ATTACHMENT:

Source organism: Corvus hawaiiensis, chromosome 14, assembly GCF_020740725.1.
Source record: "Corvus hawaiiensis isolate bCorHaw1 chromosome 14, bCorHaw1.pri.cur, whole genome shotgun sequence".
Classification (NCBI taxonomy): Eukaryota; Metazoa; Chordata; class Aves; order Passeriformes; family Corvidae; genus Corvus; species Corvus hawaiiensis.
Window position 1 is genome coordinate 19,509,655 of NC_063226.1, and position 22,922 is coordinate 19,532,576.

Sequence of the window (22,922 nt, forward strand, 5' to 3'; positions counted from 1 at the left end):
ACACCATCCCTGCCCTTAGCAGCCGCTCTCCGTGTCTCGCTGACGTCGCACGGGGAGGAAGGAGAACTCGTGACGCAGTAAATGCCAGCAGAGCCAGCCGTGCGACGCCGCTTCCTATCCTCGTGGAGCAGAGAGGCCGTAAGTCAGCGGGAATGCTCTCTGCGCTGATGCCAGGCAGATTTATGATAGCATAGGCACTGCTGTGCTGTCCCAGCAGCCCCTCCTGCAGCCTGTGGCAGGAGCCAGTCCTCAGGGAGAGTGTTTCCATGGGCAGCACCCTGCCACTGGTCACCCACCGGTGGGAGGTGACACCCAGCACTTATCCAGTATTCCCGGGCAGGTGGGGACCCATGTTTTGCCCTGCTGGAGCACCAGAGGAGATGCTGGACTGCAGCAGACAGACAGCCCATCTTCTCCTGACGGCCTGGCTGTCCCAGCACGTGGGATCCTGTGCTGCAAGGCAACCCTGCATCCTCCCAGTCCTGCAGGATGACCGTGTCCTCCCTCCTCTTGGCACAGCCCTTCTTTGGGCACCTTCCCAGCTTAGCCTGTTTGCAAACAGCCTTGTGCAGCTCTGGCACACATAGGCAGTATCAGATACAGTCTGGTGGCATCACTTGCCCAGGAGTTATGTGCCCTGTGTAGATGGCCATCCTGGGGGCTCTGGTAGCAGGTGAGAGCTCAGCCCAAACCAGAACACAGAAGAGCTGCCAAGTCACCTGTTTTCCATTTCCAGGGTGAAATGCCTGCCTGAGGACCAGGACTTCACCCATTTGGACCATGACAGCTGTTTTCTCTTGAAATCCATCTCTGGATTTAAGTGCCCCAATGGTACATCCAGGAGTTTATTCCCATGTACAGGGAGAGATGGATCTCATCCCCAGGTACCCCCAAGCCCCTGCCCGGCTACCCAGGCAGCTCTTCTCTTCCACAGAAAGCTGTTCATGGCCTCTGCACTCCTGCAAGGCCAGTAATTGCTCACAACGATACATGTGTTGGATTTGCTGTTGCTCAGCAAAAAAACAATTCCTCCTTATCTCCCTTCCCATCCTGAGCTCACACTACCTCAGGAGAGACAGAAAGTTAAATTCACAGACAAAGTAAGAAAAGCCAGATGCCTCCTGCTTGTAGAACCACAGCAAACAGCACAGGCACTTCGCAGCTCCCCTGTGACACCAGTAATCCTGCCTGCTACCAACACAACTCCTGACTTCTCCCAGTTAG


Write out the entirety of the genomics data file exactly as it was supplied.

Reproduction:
Source organism: Corvus hawaiiensis, chromosome 14, assembly GCF_020740725.1.
Source record: "Corvus hawaiiensis isolate bCorHaw1 chromosome 14, bCorHaw1.pri.cur, whole genome shotgun sequence".
Classification (NCBI taxonomy): Eukaryota; Metazoa; Chordata; class Aves; order Passeriformes; family Corvidae; genus Corvus; species Corvus hawaiiensis.
Window position 1 is genome coordinate 19,509,655 of NC_063226.1, and position 22,922 is coordinate 19,532,576.

Sequence of the window (22,922 nt, forward strand, 5' to 3'; positions counted from 1 at the left end):
ACACCATCCCTGCCCTTAGCAGCCGCTCTCCGTGTCTCGCTGACGTCGCACGGGGAGGAAGGAGAACTCGTGACGCAGTAAATGCCAGCAGAGCCAGCCGTGCGACGCCGCTTCCTATCCTCGTGGAGCAGAGAGGCCGTAAGTCAGCGGGAATGCTCTCTGCGCTGATGCCAGGCAGATTTATGATAGCATAGGCACTGCTGTGCTGTCCCAGCAGCCCCTCCTGCAGCCTGTGGCAGGAGCCAGTCCTCAGGGAGAGTGTTTCCATGGGCAGCACCCTGCCACTGGTCACCCACCGGTGGGAGGTGACACCCAGCACTTATCCAGTATTCCCGGGCAGGTGGGGACCCATGTTTTGCCCTGCTGGAGCACCAGAGGAGATGCTGGACTGCAGCAGACAGACAGCCCATCTTCTCCTGACGGCCTGGCTGTCCCAGCACGTGGGATCCTGTGCTGCAAGGCAACCCTGCATCCTCCCAGTCCTGCAGGATGACCGTGTCCTCCCTCCTCTTGGCACAGCCCTTCTTTGGGCACCTTCCCAGCTTAGCCTGTTTGCAAACAGCCTTGTGCAGCTCTGGCACACATAGGCAGTATCAGATACAGTCTGGTGGCATCACTTGCCCAGGAGTTATGTGCCCTGTGTAGATGGCCATCCTGGGGGCTCTGGTAGCAGGTGAGAGCTCAGCCCAAACCAGAACACAGAAGAGCTGCCAAGTCACCTGTTTTCCATTTCCAGGGTGAAATGCCTGCCTGAGGACCAGGACTTCACCCATTTGGACCATGACAGCTGTTTTCTCTTGAAATCCATCTCTGGATTTAAGTGCCCCAATGGTACATCCAGGAGTTTATTCCCATGTACAGGGAGAGATGGATCTCATCCCCAGGTACCCCCAAGCCCCTGCCCGGCTACCCAGGCAGCTCTTCTCTTCCACAGAAAGCTGTTCATGGCCTCTGCACTCCTGCAAGGCCAGTAATTGCTCACAACGATACATGTGTTGGATTTGCTGTTGCTCAGCAAAAAAACAATTCCTCCTTATCTCCCTTCCCATCCTGAGCTCACACTACCTCAGGAGAGACAGAAAGTTAAATTCACAGACAAAGTAAGAAAAGCCAGATGCCTCCTGCTTGTAGAACCACAGCAAACAGCACAGGCACTTCGCAGCTCCCCTGTGACACCAGTAATCCTGCCTGCTACCAACACAACTCCTGACTTCTCCCAGTTAG